In Focus
POWER UTILITY | Staff Reporter, Indonesia

Chasing renewable project incentives: How are they working their charm in Asia?

Countries with a combination of incentives have experienced the greatest growth in renewable power.

When ASEAN countries ask which single renewable energy, or RE, incentive will prove most beneficial to their development plans, the question itself could be flawed as the region has seen the most effective results not from a single bullet solution but from a basket of measures. Countries with a combination of incentives have experienced the greatest growth in renewable power, said Supawan Saelim, renewable energy policy specialist at USAID Clean Power Asia.

“FiT have been the key incentive, usually combined with soft loans and tax incentives,” said Saelim, but so far, only three ASEAN countries — Indonesia, Malaysia and Thailand — offer this optimal trio of incentives for grid-connected RE power. The Philippines and Vietnam have FiT and tax incentives in place, but do not provide lower-interest-rate loans. Myanmar, Singapore, Cambodia and Lao PDR only provide tax incentives. Meanwhile, Brunei has none of the three. 

Is combination the key?
Whilst a combination of incentives can significantly accelerate RE development, Melati Wulandari, technical officer, ASEAN-German energy programme at ASEAN Centre for Energy noted that policy measures that target the reduction of capital and operating costs can lead to lower RE costs, which then creates a similar enabling effect for the sector.

Wulandari said the two policies that lead to the lowest RE cost, citing the levelised cost of electricity of selected renewable technologies in ASEAN. First, reducing ROE at 12% brings the RE cost to US$0.1626/kWh from the current US$0.187/kWh with baseline parameters. The second is lowering the interest rate at 3%, which brings the RE cost down to US$0.1637/kWh. 

Two other policies that bring down the RE cost are increasing the debt share to 80%, which results in a  US$0.1671/ kWh cost, and removing duties and taxes, which reduces it to US$0.17/kWh.  Meanwhile, policies such as 5-year income tax holidays and longer 10-year  loan terms will not lower the RE cost. Finally, a lower corporate tax of 18% actually raises the RE cost to US$0.1909/ kWh.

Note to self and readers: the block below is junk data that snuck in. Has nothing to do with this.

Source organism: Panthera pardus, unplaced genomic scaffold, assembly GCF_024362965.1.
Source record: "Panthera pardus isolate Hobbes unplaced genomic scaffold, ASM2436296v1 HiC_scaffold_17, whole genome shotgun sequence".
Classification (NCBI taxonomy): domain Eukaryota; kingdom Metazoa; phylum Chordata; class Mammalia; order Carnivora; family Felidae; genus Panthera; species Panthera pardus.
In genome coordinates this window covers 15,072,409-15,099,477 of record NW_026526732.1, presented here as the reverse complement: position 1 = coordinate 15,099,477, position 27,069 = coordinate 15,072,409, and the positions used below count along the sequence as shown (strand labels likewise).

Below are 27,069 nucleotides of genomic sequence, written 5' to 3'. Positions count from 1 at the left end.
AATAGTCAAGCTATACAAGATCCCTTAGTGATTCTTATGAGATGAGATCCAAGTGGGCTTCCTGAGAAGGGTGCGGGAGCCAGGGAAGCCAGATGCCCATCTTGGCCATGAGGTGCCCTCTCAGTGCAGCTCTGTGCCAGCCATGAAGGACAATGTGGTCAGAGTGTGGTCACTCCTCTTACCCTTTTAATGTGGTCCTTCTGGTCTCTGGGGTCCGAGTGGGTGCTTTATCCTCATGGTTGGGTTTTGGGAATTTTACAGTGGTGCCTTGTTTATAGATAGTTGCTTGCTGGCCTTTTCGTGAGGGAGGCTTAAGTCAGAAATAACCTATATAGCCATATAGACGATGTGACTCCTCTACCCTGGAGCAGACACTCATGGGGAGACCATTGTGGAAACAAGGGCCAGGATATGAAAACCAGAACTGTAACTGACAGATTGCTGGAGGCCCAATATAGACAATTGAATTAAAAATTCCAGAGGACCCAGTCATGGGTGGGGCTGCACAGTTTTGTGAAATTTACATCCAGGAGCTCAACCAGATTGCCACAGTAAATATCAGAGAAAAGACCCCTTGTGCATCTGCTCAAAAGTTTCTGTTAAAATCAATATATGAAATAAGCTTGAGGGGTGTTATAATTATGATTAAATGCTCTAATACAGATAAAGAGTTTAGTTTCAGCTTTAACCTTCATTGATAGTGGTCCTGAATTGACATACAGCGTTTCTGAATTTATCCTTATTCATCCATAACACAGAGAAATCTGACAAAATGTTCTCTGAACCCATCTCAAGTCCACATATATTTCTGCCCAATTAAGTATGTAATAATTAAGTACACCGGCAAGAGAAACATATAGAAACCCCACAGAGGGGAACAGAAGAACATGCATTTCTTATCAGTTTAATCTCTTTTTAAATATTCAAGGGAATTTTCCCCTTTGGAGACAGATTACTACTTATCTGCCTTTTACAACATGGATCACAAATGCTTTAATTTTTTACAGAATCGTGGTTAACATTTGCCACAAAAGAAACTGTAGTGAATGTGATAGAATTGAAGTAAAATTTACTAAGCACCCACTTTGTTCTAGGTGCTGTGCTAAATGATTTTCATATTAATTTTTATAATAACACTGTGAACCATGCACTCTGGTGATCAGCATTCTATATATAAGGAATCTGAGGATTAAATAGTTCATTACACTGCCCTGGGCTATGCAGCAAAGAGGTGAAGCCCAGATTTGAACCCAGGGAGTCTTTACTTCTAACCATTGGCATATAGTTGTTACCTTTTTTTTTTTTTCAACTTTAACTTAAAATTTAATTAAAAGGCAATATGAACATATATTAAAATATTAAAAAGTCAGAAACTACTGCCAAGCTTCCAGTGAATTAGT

With incentives and policies showing a  palpable positive effect in RE development, ASEAN countries are striking a balance between finetuning existing initiatives and new ones. The Philippines, for example, is in the process of rolling out Renewable Portfolio Standards, the Green Energy Option Program, and net metering alongside FiTs and fiscal incentives, said Marissa P. Cerezo, assistant director at the Renewable Energy Management Bureau. The country is looking to finalise the implementing rules on Renewable Portfolio Standards, or RPS, that creates a mandated minimum  percentage of RE generation. Regional public consultations were completed in 2017, and a draft has been  endorsed to the Department of Energy for consideration.

Another key policy in the pipeline is the Green Energy Option Program, which creates open access enabling end users to choose to purchase electricity from RE facilities. This, too, has finished nationwide public consultations and has been endorsed to the energy department.  

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